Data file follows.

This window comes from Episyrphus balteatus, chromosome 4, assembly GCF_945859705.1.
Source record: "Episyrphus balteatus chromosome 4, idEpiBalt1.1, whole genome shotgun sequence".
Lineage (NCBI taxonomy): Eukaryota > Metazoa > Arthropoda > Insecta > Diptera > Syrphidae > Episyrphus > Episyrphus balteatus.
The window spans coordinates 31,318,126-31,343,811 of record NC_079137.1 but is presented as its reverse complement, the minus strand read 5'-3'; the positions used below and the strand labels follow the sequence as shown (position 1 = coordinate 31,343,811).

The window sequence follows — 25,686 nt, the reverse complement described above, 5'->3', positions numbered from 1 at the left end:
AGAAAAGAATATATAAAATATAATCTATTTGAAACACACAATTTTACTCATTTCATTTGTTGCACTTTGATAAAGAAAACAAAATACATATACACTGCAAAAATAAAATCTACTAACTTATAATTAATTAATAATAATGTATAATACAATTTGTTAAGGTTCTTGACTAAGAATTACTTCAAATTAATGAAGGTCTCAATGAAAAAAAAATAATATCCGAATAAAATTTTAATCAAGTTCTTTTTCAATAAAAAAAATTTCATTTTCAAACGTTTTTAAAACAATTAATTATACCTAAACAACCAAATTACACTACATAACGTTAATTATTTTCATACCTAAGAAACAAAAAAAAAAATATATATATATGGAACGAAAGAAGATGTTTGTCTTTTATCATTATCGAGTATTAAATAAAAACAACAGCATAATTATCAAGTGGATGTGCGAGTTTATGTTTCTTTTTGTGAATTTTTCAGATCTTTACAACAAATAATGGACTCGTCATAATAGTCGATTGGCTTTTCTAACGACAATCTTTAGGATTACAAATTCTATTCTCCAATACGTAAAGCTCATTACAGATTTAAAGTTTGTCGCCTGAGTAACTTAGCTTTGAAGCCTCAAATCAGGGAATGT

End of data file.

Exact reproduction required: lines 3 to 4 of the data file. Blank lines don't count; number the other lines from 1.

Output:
Lineage (NCBI taxonomy): Eukaryota > Metazoa > Arthropoda > Insecta > Diptera > Syrphidae > Episyrphus > Episyrphus balteatus.
The window spans coordinates 31,318,126-31,343,811 of record NC_079137.1 but is presented as its reverse complement, the minus strand read 5'-3'; the positions used below and the strand labels follow the sequence as shown (position 1 = coordinate 31,343,811).